It's much like a teacher who knows a student can do a better job and asks them to rewrite their essay and hand it in again.

Two school districts and six charter schools will be receiving a letter later this month from the State Office of Education. The notice will include advice and directions on revamping their performance-based compensation plan.

Until they receive the letters of instruction, all that districts and charter school officials know is that their plans were labeled as vague during discussions in State Board of Education meetings last week.

The merit-based plans are a result of SB281 from the 2008 legislative session. The Legislature earmarked $20 million in one-time funding for the compensation plans. The money will be doled out to districts based on enrollment.

USOE received 88 merit-pay plans for approval. Thirty-seven of the applications were from school districts while 51 were from charter schools.

During discussions last week, members of the state board decided eight school districts and charter schools need to beef up their plans.

The board is requiring the district or charter school to add more detail to their plan, have it approved again by the local board and send it back to USOE by Sept. 1.

The districts that need to add more information to their plans are Kane and Weber. The charter schools include Venture Academy, Providence Hall, Legacy Preparatory Academy, Paradigm High School, Odyssey Charter School and Noah Webster Academy.

Weber District's plan is site-based and is being developed by individual schools and specific district departments. District officials suspect the openness of the plan may have been what didn't sit well with state board members.

"Our initial intent was to give as much flexibility to the schools as possible," said Weber District spokesman Nate Taggart.

Weber's board approved the plan last month. Board president Jerry DeGroot said he and other board members saw no problems with it. "The board members were satisfied with the plan," DeGroot said.

He added he stands behind Weber's idea to give the schools latitude. "Weber board feels strongly that individual schools, principals and staff know what their individual needs are," DeGroot said.

Taggart said he expects district officials will keep the main idea of the plan but add some examples of the type of plans that the schools might be submitting.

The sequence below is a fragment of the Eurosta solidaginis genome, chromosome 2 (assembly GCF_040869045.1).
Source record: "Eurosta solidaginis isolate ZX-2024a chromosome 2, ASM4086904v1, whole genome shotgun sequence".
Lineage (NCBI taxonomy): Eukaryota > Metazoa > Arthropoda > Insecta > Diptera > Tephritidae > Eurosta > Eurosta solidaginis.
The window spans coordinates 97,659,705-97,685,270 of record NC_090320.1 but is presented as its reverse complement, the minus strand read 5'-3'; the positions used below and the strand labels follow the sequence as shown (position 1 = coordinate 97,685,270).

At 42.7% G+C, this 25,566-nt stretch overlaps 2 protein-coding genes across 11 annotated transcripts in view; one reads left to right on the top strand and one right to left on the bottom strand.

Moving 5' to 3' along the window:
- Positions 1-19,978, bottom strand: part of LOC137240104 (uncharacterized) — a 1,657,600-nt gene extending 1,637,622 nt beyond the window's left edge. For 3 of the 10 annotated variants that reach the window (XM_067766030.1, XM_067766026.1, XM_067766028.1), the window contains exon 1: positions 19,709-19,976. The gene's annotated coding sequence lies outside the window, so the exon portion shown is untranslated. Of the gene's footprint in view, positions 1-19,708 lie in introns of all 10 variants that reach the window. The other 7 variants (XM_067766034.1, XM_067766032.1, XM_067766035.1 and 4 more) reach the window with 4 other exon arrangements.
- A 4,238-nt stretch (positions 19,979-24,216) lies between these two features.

Rick Kempton, director of Noah Webster Academy, a charter school headed into its third year in Orem, said he is baffled as to why his school's plan got rejected.

"It's pretty detailed," Kempton said.

Further, the academy's plan is based on the five "Utah Professional Teacher Standards" produced by USOE itself. The school has added a sixth standard, which includes good communication with students, parents and stakeholders, he said.

"I don't know what they (USOE officials) need," Kempton said. "We'll find out when we get the letter."

Some districts and charter schools didn't apply to get the funding.

Three districts, Daggett, Tintic and Uintah, are not participating.

A total of 16 charter schools are not participating: AMES, Beehive Science and Technology Academy, Da Vinci Academy, Guadalupe School, Itineris Early College High School, John Hancock Academy, Karl G. Maeser Preparatory Academy, Moab School, Navigator Pointe Academy, NUAMES, Ranches Academy, Rockwell High School, Soldier Hollow School, Spectrum Academy, Timpanogos Academy and Uintah River High School.

Monticello Academy was originally announced as not having applied. Monticello officials told the Deseret News on Wednesday they did submit a plan and there was an oversight by USOE. Their plan has now been put on the August state board agenda for potential approval.

State board members said many districts and charter schools found the main challenge to be the limited amount of time to do the plan.

After going through the Legislature, the merit-based plan program was presented to the state board and passed a first and second reading in April. The rule was then adopted on the third reading in May. The districts were required to have their plans to USOE by June 30.

"It was too much too quick for us," said Julie Adamic, director of John Hancock Charter School in Pleasant Grove. She said charter schools are at a disadvantage since they don't have the district staff to delegate to.

Adamic added, "We were very interested and will pursue this in the future if it is offered."

Reports of each school district and charter school are available at

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